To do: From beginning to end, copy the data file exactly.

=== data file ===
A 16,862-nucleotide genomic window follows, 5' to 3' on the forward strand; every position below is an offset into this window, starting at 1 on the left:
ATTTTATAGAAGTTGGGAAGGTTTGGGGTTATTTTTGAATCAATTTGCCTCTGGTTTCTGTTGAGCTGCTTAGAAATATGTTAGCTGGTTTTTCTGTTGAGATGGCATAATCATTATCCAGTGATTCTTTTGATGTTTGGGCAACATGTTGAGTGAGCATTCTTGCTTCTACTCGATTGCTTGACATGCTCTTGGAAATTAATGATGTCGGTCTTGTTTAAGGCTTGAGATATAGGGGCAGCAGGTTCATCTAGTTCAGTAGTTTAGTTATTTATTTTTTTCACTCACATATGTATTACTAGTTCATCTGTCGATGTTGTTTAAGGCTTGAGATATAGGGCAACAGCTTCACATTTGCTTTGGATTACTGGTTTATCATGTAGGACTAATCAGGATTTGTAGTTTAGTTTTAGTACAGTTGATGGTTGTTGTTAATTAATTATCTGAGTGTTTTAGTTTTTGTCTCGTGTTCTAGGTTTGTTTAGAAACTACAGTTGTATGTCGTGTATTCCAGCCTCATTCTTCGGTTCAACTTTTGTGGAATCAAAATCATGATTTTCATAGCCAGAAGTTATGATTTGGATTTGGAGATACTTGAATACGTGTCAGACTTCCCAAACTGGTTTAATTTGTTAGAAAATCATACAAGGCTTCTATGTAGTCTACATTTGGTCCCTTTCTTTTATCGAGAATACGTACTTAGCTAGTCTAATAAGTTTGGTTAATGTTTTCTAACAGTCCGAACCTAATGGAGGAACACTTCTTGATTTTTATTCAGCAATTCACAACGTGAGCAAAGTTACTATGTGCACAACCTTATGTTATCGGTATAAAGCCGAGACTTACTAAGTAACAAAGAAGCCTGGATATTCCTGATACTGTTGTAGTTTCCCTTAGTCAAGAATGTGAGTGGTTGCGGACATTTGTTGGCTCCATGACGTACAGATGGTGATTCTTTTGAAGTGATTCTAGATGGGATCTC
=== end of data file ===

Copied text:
A 16,862-nucleotide genomic window follows, 5' to 3' on the forward strand; every position below is an offset into this window, starting at 1 on the left:
ATTTTATAGAAGTTGGGAAGGTTTGGGGTTATTTTTGAATCAATTTGCCTCTGGTTTCTGTTGAGCTGCTTAGAAATATGTTAGCTGGTTTTTCTGTTGAGATGGCATAATCATTATCCAGTGATTCTTTTGATGTTTGGGCAACATGTTGAGTGAGCATTCTTGCTTCTACTCGATTGCTTGACATGCTCTTGGAAATTAATGATGTCGGTCTTGTTTAAGGCTTGAGATATAGGGGCAGCAGGTTCATCTAGTTCAGTAGTTTAGTTATTTATTTTTTTCACTCACATATGTATTACTAGTTCATCTGTCGATGTTGTTTAAGGCTTGAGATATAGGGCAACAGCTTCACATTTGCTTTGGATTACTGGTTTATCATGTAGGACTAATCAGGATTTGTAGTTTAGTTTTAGTACAGTTGATGGTTGTTGTTAATTAATTATCTGAGTGTTTTAGTTTTTGTCTCGTGTTCTAGGTTTGTTTAGAAACTACAGTTGTATGTCGTGTATTCCAGCCTCATTCTTCGGTTCAACTTTTGTGGAATCAAAATCATGATTTTCATAGCCAGAAGTTATGATTTGGATTTGGAGATACTTGAATACGTGTCAGACTTCCCAAACTGGTTTAATTTGTTAGAAAATCATACAAGGCTTCTATGTAGTCTACATTTGGTCCCTTTCTTTTATCGAGAATACGTACTTAGCTAGTCTAATAAGTTTGGTTAATGTTTTCTAACAGTCCGAACCTAATGGAGGAACACTTCTTGATTTTTATTCAGCAATTCACAACGTGAGCAAAGTTACTATGTGCACAACCTTATGTTATCGGTATAAAGCCGAGACTTACTAAGTAACAAAGAAGCCTGGATATTCCTGATACTGTTGTAGTTTCCCTTAGTCAAGAATGTGAGTGGTTGCGGACATTTGTTGGCTCCATGACGTACAGATGGTGATTCTTTTGAAGTGATTCTAGATGGGATCTC